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Beer Money: Working the Reading & Northern

In 1988, Conrail stopped using the SW8 “Pups” on the Hazleton Mine runs. They had been the main power for the Hazleton Branch since 1951. Conrail tried to run the Hazleton Job and locals with four U23B’s. They were less than successful. The 2.7% grade at Weatherly proved to be too much for them on the westbound trip from Packerton. Then they turned to SW1500s and finally to GP38s to handle the coal business. Four of the U23s are at Hazleton Diesel shop on August 5, 1988. —Photo by Greg Gunshore.

Beer Money: Working the Reading & Northern

TRP 2022-04by Mike Bednar/photos as noted

During my last 15 years working on the railroad, I was lucky enough to work in the area I always liked. In December 1990, Andy Muller’s Reading, Blue Mountain and Northern was formed to operate the former Conrail “Reading Cluster” (essentially, all of the Reading Railroad territory north of the city of Reading), encompassing the remnants of what was once the Anthracite Kingdom. This area was responsible for the rise of the anthracite roads. The railroads that became rich with anthracite were the Reading; Lehigh Valley; Central Railroad of New Jersey; Lehigh & New England; the Erie; Delaware, Lackawanna & Western; and the Delaware & Hudson. Anthracite coal was said to be akin to “Black Diamonds.”

By the early 1950s, the use of anthracite coal was waning. It was no longer popular for home heating and industry, as soft coal replaced anthracite in iron and steel making. The Knox Mine Disaster, which occurred near Pittston, Pa., in 1959, resulted in the end of deep mining in the Wyoming Valley of Pennsylvania. This is one of the factors in prompting the Erie, DL&W, and D&H to give up on anthracite.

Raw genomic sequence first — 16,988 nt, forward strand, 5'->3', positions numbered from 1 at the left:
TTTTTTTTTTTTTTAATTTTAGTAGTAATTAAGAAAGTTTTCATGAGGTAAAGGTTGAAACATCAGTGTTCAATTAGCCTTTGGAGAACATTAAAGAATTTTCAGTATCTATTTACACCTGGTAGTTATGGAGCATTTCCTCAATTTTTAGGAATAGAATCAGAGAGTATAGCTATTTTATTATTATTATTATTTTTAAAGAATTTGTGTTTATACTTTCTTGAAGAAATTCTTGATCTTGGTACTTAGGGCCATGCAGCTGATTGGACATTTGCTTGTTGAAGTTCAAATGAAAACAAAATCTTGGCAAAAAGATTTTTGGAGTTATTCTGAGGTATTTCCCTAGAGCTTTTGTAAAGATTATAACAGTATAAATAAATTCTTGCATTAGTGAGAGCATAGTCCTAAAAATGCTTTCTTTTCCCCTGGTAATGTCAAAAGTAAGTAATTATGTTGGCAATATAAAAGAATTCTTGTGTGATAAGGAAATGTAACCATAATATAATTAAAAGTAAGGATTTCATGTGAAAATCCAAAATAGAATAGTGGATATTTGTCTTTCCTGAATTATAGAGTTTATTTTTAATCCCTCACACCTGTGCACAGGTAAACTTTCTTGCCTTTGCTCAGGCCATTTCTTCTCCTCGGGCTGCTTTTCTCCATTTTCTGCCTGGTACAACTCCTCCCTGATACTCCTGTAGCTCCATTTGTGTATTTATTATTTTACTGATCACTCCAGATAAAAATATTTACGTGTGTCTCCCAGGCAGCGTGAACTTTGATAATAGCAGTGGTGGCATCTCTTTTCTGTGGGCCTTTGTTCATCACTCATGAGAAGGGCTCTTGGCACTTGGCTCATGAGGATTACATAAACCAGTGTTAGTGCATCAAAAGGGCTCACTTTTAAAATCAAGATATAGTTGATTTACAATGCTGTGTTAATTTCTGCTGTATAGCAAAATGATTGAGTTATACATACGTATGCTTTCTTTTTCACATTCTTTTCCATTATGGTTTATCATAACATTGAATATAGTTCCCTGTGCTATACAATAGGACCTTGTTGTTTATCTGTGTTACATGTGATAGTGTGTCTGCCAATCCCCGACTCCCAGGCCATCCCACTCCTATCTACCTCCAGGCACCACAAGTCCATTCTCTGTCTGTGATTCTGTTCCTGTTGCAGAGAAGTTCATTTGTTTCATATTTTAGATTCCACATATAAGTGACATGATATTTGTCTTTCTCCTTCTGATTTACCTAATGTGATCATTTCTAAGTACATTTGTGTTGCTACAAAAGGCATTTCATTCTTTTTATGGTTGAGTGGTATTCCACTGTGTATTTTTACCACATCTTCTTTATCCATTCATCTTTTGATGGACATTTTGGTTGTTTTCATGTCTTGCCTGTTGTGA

Reading & Northern

ABOVE: In addition to coal trains, stone trains were run from Arlington Yard in Tamaqua. The first stone train to be sent out of Tamaqua is led by U33Bs 3301-3300 and is shown passing “Premium Fines” Coal Company at South Tamaqua on June 8,1991. —Photo by Rod Miller

One-by-one, the anthracite roads lost money and began to crumble. In 1961, the Lehigh & New England abandoned much of their line, with only a short portion left in the anthracite field around Tamaqua. The cement region and this small portion were taken by the Jersey Central.

The combination of low demand for anthracite and the loss of domestic iron ore trains to Bethlehem Steel via Mt. Carmel forced the Lehigh Valley Railroad to cut back service on the Mahanoy & Hazleton (M&H) branch. The crews were reduced from forty per day to only four daily. Only the Jeddo No. 7 Breaker at Harleigh, the Shaft Breaker in Hazleton and a few other small coal breakers still managed to remain in business. The Central Railroad of New Jersey lost much of their traffic and by 1972, the CNJ left the state of Pennsylvania altogether.

Reading & Northern

ABOVE: When I hired out on the R&N at West Cressona in March, only three of the U33Bs were working there. The 902 was known as “The Animal” and was a good, strong engine. It was well liked. It is shown here at West Cressona, along with the 3304 on April 11, 1991. The 902, 3301 and 3304 were active and the 3300 and 3303 would arrive shortly. The 902 later received number 3302. —Photo by Mike Bednar

The largest anthracite carrier, the Reading, still maintained jobs in the anthracite region out of West Cressona, St. Nicholas (Mahanoy City), and Tamaqua. When Conrail took over in 1976, they were not very interested in these various coal branches. The track was in poor shape and Conrail did nothing to improve it.

When the RBMN took over, the former Reading main line between Reading and Pottsville and the Little Schuylkill Branch from Port Clinton to Webster (south Tamaqua) were in relatively good condition, but the rest of the trackage in the region was in poor shape. Some branches were not fit to run trains at 10 m.p.h! Also, the coal loadings for export coal was very labor intensive because it had to be gathered from many breakers, making it very expensive…

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This article was posted on: November 27, 2022